United Kingdom Schoenberg, Moses und Aron (Company Premiere): Soloists, Chorus (and Extra Chorus) and Orchestra of Welsh National Opera, Lothar Koenigs (conductor), Wales Millennium Centre, Cardiff, 24.5.2014 (GPu)
Moses – John Tomlinson
Aron – Mark Le Brocq
A Young Maiden/ First Naked Virgin – Elizabeth Atherton
A Youth – Alexander Sprague
Another Man / Ephraimite – Daniel Grice
A Priest – Richard Wiegold
First Elder – Julian Boyce
Second Elder – Laurence Cole
Third Elder – Alastair Moore
Sick Woman / Fourth Naked Virgin – Rebecca Afonwy-Jones
Naked Youth – Edmond Choo
Second Naked Virgin – Fiona Harrison
Third Naked Virgin – Louise Ratcliffe
Chorus of six solo voices – Fiona Harrison, Amanda Baldwin, Sian Menir, Peter Wilman, Alastair Moore, Laurence Cole
Directors – Jossi Wieler and Sergio Morabito
Assistant / Revival Director – Jörg Behr
Designer – based on an original design by Anna Viebrock
Lighting Designer – Tim Mitchell
Chorus Master – Stephen Harris
Assistant Conductor / Chorus Master – Philip White
Musical Preparation – Ian Ryan, James Southall, Simon Philippo, Stephen Wood
Moses und Aron can seem an opera without a clear generic context, almost sui generis. Though there is a superficial resemblance in subject matter, there is not much to be gained (save an experience of violent contrast) from any attempt to relate it to its fellow biblical opera Rossini’s Mosè in Egito (scheduled for performance by WNO in the coming Autumn season). It is more profitable to push the Biblical/theological dimension aside for one moment and think about its great rejected, misunderstood prophet, Moses, resisting with alarm the popularisation (and trivialisation) of Aron, in defence of his own austere vision, as having something (more than a little) to say of that other embattled visionary, Schoenberg himself. In seeing the unfinished (necessarily?) opera as, in a sense, about the musician’s art as well as about the question of how God can or cannot be ‘represented’ one finds oneself locating Moses und Aron in the German tradition of musical-operatical self-reflexivity, as embodied in works such as Wagner’s Die Meistersinger von Nürnberg and Strauss’s Capriccio. Either way, Moses und Aron is primarily an opera of ideas, rather more than an opera of individual emotion.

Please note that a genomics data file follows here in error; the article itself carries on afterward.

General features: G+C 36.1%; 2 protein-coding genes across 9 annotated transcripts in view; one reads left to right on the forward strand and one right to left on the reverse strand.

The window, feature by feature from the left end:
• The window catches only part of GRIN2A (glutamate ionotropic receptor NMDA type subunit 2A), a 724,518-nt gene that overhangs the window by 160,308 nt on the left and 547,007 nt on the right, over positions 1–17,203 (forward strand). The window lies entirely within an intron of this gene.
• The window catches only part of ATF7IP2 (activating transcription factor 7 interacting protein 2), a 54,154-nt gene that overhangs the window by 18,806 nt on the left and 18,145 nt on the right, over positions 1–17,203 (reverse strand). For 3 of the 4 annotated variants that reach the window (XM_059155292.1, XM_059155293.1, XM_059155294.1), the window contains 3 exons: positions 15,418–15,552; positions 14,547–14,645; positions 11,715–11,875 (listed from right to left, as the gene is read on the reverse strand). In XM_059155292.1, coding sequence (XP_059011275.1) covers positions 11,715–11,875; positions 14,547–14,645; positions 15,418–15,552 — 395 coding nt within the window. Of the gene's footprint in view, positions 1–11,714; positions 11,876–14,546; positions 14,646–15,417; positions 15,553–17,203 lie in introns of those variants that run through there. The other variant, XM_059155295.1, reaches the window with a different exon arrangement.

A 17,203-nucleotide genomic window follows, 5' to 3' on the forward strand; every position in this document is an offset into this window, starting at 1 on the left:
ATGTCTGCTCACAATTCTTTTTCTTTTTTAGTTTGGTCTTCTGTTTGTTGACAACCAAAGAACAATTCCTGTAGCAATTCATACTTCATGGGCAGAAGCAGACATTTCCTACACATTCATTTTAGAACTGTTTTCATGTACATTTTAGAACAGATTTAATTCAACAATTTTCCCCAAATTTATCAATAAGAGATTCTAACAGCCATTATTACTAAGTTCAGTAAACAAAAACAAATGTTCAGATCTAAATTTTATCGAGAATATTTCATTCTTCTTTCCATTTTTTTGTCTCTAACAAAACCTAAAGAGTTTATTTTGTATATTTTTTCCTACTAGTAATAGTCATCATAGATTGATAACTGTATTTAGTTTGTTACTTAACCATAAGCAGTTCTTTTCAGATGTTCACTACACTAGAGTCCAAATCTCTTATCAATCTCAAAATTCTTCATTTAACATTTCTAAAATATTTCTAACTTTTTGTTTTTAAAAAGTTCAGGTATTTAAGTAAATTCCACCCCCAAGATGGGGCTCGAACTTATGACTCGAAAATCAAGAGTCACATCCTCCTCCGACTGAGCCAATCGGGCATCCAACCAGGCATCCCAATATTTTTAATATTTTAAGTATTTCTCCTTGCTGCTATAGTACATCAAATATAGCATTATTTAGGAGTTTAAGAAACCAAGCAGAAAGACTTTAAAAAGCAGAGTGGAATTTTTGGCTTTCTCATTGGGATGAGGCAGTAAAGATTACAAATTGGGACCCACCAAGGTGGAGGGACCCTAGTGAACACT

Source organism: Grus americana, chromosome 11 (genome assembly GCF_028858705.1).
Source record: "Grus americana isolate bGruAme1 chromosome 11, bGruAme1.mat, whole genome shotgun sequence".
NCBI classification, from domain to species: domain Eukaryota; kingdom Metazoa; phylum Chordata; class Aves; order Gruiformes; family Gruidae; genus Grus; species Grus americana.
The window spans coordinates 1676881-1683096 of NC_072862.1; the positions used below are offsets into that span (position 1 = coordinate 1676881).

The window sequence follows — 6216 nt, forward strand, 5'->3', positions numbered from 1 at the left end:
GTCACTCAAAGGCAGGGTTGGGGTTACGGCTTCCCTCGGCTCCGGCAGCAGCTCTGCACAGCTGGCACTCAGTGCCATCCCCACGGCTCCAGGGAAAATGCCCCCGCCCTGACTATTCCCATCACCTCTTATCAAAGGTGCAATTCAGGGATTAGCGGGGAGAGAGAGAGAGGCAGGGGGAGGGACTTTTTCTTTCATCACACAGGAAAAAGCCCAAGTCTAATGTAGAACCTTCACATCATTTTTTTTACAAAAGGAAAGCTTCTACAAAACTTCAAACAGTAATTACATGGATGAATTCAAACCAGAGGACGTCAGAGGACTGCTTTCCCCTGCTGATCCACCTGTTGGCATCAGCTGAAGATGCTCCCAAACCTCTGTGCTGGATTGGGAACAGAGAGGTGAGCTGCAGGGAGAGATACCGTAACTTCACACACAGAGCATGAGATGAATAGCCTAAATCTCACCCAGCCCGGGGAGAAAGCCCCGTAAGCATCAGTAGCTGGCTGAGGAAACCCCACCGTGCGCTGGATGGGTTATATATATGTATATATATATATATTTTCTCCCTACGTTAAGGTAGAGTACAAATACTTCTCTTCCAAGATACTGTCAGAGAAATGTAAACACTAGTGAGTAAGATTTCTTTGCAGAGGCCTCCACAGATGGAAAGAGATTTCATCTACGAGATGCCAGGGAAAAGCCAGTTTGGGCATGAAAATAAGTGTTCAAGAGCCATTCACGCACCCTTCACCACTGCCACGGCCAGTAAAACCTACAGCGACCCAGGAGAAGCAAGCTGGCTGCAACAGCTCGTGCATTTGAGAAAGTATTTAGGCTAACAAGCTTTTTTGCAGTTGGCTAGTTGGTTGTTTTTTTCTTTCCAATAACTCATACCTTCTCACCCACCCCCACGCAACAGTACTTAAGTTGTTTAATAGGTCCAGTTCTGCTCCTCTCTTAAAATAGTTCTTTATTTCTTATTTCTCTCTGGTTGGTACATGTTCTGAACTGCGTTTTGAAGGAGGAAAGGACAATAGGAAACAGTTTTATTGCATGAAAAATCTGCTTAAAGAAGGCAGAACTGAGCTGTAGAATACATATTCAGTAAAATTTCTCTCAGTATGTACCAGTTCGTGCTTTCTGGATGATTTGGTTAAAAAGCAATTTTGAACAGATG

This production was first staged by Stuttgart Opera, more than 10 years ago. It ruthlessly strips away any Biblical trappings of design, costume or stage setting. No golden calf, no desert or wilderness, no naked virgins (beyond their being named in the cast list), no sacrifice, no dance. Directors Jossi Wieler and Sergio Morabito have eschewed theatrical ‘graven images’ with an absoluteness at least as severe as that of Moses himself. Act I is set in a modern hall with raked seating, and with a microphoned lectern at the front. It might be a conference hall, a lecture theatre, even a parliamentary chamber. The same set serves for Act II, where it functions as a kind of (less than luxurious) cinema, with the onstage audience looking out (with a projection behind them pointing out at us) at the audience in the theatre and seeing, one assumes, the modern ‘graven images’ of violent pornography. The seats and stairs of the set also serve as the setting for a pretty decorous ‘orgy’, prompted by the supposed images on the (supposed) screen.
With virtually all stage spectacle gone (and better that than the kind of kitsch often involved in attempts to portray an Old testament ‘atmosphere’ and setting), the listener is free (or perhaps one should say is compelled?) to concentrate on Schoenberg’s inconsistently glorious music and the dense intellectual content of his libretto.